WASHINGTON - Rep. Steve Israel had just one question for tourists and lawmakers on Capitol Hill last week: Why do we vote on Tuesday?
But after interviewing nearly 40 people in the last two days, Israel, D-N.Y., found only two who had a clue.
"Don't be embarrassed if you don't know the answer because hardly anybody does, including most members of Congress," said Israel, who videotaped the responses to his question and is posting them on WhyTuesday.org, a nonpartisan Web site dedicated to increasing voter turnout by election reform.
Israel submitted legislation in June that would switch voting for federal elections from Tuesday to Saturday and Sunday - an update to a law that has not been changed in 163 years. If passed, weekend voting could begin as soon as the 2010 midterm elections.
But why do we vote Tuesday?
In 1845, farmers needed time to travel - by horse and buggy - from the fields to the county seat to vote without interfering with the three-day Sabbath or Wednesday, which was market day. So, Congress chose Tuesday to make voting easier for citizens of an agrarian society.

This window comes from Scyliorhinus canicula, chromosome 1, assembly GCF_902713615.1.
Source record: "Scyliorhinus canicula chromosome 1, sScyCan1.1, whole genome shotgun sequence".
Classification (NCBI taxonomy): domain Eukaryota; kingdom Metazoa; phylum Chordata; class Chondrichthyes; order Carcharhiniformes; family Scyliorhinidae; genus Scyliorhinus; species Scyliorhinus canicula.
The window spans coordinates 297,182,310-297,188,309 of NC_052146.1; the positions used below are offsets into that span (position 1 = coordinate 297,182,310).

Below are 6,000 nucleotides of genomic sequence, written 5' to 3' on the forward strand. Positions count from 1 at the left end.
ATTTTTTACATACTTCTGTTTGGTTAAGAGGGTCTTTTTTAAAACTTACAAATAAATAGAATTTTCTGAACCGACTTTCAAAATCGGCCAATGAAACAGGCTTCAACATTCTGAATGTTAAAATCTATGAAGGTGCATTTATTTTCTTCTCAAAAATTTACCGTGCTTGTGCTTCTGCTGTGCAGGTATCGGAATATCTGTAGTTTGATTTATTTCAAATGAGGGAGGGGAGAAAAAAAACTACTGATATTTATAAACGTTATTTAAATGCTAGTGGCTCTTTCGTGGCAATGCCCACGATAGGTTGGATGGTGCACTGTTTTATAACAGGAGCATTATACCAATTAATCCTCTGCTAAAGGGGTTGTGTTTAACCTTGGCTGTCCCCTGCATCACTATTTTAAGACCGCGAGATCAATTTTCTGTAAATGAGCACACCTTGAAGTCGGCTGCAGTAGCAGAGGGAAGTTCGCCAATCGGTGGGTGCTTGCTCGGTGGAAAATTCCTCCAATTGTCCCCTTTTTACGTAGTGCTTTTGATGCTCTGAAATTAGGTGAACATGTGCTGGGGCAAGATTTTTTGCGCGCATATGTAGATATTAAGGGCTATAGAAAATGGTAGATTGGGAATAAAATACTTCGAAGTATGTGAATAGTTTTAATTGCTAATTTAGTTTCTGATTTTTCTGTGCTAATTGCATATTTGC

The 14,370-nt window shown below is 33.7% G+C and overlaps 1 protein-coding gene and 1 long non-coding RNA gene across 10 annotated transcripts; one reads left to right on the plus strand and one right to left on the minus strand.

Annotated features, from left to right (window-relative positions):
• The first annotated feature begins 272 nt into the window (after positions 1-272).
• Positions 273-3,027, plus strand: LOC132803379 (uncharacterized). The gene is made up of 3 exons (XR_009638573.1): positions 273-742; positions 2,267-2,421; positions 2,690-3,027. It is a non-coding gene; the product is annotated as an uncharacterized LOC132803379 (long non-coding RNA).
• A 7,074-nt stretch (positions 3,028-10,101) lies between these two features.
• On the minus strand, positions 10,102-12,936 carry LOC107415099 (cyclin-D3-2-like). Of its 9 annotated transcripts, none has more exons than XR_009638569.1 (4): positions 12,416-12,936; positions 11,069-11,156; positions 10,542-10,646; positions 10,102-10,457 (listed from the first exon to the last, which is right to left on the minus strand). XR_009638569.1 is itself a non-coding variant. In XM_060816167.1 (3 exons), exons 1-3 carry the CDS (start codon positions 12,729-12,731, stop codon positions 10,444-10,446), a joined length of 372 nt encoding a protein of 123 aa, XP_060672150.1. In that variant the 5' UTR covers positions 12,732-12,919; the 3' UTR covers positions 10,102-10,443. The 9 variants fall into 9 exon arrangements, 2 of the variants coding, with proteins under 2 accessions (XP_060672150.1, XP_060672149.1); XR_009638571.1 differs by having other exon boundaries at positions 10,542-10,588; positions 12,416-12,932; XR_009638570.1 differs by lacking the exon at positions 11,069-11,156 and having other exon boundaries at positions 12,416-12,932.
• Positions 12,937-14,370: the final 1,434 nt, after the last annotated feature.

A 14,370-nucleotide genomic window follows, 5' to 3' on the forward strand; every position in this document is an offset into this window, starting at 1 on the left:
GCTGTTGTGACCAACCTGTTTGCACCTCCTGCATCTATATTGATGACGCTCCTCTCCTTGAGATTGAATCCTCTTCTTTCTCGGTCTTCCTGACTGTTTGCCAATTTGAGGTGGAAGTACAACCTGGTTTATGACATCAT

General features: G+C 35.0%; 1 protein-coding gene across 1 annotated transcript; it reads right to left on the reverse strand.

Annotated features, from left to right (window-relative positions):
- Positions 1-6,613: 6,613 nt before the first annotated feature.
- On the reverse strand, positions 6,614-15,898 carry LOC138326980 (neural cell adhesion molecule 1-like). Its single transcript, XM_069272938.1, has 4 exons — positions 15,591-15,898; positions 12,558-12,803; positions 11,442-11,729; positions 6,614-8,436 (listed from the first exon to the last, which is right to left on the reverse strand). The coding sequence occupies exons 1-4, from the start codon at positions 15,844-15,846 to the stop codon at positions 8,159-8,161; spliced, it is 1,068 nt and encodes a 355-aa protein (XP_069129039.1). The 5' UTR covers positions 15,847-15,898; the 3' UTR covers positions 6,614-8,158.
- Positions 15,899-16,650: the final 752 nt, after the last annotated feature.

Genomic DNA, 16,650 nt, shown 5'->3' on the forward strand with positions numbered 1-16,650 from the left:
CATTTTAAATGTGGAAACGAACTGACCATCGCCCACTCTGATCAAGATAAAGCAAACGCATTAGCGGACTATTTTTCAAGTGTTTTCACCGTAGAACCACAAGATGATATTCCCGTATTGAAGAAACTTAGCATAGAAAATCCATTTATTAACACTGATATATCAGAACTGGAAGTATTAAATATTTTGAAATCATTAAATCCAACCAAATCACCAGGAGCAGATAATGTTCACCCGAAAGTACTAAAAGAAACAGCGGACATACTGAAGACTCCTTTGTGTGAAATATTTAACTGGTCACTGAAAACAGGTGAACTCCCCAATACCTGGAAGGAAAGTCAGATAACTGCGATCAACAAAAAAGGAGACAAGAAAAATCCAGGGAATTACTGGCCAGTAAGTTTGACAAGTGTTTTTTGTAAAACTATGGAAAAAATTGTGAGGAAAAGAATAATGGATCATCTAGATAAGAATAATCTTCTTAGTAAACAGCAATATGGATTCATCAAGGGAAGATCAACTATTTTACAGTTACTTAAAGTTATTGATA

Now, one in four people who don't vote say it's because weekdays are inconvenient. The United States is 114th in the world in voter participation - lower than any other democracy.
But no research proves moving Election Day would increase voter turnout, said Doug Chapin, the director of Pew Research Center's ElectionLine.org. In most states, people can vote on the weekends through early and absentee voting.
"Tuesday has history and inertia on its side," said Chapin. "Changing it is more trouble than leaving it where it is."
But the idea has considerable bipartisan support and the next Congress could pass the legislation, said Norman Ornstein, a political analyst at the American Enterprise Institute in Washington, who helped launch Why Tuesday in 2005.
'Voter participation is not a red or a blue issue, it's a red, white and blue issue," said Jacob Soboroff, executive director of Why Tuesday. "I don't buy in to the argument that more turnout or less turnout advantages one party."
Israel's call for weekend voting echoes other lawmakers, including Sen. Hillary Rodham Clinton, D-N.Y., and Sen. Herb Kohl, D-Wis., who co-sponsored a companion bill in the Senate.
Distributed by the Los Angeles Times-Washington Post News Service